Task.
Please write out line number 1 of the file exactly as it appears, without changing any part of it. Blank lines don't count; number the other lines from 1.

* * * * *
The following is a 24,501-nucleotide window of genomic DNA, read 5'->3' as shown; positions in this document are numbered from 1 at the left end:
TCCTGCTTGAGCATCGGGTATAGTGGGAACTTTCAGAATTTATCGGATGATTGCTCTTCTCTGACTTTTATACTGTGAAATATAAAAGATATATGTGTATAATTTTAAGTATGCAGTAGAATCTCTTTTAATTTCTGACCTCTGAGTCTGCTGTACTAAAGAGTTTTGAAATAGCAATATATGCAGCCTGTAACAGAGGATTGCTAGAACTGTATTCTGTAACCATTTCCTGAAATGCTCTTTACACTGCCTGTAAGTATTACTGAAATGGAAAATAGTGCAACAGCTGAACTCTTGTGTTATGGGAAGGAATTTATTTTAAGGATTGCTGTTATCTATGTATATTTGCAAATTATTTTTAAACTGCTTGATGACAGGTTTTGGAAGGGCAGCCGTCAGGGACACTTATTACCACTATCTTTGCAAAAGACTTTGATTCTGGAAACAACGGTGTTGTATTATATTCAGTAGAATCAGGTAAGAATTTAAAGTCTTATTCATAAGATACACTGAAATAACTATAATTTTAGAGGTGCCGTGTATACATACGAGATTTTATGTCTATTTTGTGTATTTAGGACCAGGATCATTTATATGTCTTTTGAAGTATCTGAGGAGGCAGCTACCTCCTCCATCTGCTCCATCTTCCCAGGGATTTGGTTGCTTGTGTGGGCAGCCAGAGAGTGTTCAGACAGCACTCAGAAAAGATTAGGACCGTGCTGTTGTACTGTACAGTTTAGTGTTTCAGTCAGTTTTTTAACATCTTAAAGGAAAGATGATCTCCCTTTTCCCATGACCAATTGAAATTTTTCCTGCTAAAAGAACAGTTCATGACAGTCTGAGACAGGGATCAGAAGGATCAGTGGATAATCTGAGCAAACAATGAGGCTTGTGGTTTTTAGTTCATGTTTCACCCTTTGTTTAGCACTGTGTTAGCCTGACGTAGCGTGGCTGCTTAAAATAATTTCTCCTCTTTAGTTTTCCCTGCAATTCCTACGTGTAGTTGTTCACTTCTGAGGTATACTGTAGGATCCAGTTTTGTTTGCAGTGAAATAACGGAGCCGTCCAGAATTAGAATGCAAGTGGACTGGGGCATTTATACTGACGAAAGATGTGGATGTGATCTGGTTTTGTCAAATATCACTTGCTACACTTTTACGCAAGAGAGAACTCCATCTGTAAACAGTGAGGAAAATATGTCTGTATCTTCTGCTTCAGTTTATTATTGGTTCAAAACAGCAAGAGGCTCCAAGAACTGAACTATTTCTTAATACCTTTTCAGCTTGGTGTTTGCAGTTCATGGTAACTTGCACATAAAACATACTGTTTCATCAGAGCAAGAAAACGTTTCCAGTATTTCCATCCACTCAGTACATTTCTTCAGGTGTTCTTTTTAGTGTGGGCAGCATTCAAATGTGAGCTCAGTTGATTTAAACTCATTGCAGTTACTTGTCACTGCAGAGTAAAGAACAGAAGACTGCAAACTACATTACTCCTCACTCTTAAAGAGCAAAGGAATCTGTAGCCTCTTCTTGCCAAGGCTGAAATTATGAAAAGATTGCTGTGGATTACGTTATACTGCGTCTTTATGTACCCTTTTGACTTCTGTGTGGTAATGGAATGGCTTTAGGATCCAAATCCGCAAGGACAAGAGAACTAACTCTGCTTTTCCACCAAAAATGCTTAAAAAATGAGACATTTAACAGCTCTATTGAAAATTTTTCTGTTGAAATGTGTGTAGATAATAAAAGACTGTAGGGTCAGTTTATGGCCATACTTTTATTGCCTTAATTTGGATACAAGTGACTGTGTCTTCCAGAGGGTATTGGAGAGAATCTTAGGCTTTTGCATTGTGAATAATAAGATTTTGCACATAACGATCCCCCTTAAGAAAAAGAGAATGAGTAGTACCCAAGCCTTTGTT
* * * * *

The following is a 24,501-nucleotide window of genomic DNA, read 5'->3' as shown; positions in this document are numbered from 1 at the left end: